Our September meeting focused on something which concerns most of us round here to some degree – trying to garden effectively within sight of the sea. Quentin Deakin is from Cambrian Coast Gardens in Tywyn, and himself lives within 150 metres of the coast, so he knows the problems: high winds, salt, sand, intense rain, intense sunshine…
But there are advantages too. By and large, coastal climates are milder, with cleaner air, good levels of sunshine and seaweed available as a fertiliser (only in moderation, see below). He tests various things in his own garden, and is using Rosa rugosa
as a hedge, though he is also experimenting with tamarisk, pruned to shape. Windbreaks, as he stressed, are essential – he pointed to the way trees will grow better close to the coast when protected by something like the gable end of a ruined farm building – and density of planting can also help.
When it comes to plant choices that will cope with the demands of a seaside garden, Mr Deakin stressed the value of looking at wild plants that flourish in our environment, whether that’s things like sea pinks,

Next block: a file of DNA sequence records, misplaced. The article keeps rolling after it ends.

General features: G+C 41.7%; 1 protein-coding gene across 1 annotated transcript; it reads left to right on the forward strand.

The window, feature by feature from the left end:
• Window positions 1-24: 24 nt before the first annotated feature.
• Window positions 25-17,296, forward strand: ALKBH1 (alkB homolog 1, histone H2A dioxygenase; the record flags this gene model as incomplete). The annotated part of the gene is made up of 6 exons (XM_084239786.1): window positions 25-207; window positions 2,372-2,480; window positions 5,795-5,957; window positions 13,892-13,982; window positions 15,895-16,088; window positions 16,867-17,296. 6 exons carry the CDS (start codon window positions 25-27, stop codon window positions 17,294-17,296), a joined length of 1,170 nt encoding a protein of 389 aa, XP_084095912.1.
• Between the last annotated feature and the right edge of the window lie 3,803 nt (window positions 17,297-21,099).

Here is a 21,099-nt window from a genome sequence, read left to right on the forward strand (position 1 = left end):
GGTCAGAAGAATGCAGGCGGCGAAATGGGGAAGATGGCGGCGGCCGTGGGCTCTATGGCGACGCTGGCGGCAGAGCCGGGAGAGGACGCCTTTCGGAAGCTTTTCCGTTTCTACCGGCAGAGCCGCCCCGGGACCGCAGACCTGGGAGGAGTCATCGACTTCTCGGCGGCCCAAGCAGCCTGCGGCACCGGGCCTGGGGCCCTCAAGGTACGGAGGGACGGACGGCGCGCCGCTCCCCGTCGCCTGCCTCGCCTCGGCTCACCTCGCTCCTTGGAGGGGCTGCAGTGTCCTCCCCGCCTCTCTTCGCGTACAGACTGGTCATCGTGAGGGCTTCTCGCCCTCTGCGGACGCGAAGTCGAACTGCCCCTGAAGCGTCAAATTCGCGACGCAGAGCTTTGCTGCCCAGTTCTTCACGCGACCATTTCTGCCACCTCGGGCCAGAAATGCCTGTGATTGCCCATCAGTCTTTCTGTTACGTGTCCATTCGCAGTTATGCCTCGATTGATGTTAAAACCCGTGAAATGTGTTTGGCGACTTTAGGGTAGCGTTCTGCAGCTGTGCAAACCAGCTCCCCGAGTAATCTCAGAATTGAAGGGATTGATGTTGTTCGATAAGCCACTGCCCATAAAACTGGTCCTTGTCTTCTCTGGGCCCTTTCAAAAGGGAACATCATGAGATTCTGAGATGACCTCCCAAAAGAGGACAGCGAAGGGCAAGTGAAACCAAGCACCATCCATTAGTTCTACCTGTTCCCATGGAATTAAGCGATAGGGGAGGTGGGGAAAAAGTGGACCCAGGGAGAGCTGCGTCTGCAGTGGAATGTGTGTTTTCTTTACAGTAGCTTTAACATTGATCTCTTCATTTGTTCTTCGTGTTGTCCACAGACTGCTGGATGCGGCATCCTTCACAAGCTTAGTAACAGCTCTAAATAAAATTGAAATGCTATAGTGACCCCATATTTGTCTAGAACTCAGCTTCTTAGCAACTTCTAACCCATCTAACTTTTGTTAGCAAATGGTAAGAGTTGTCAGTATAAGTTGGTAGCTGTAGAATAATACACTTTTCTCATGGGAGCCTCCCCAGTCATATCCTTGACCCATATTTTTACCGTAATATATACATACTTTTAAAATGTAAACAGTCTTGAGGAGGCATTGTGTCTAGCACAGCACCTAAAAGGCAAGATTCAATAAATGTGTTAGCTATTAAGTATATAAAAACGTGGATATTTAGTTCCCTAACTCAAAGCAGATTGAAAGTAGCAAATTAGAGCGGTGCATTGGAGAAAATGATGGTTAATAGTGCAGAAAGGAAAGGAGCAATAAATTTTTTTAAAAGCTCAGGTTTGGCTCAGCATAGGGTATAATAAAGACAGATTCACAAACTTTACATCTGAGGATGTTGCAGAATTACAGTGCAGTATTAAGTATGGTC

seen here on the Mawddach Trail, or various sedums and sempervivums,
which can do very well indeed. What other plants are worth thinking about? Well, among others, buddleias and hydrangeas (he suggested some of the more unusual varieties) can cope, as can grasses (Zebra grass generally stays upright, often in the face of high winds) and things like cordylines. He also recommended chokeberry, and pointed out that cotton lavender often thrives as well. He has had success with hollyhocks, somewhat out of fashion at the moment, but spectacular, and with all sorts of sea hollies. He brought along one, E. agavifolium,
which went onto the raffle table and led to more ticket sales! (the photograph is courtesy of Beth Chatto gardens, who have it for sale… just saying, for those who didn’t win the raffle).
Footnote: using seaweed.
The collection of seaweed is illegal, but the laws are really designed to stop commercial, widescale depletion; the key, says Quentin Deakin, is not to be greedy. You have to rinse the salt off or expose it to rain, and then let it rot down, either in the compost bin (in smaller quantities) or in its own bin – he generally keeps seaweed separate. It can be used as a concentrated fertiliser. dug in to the soil in January or February,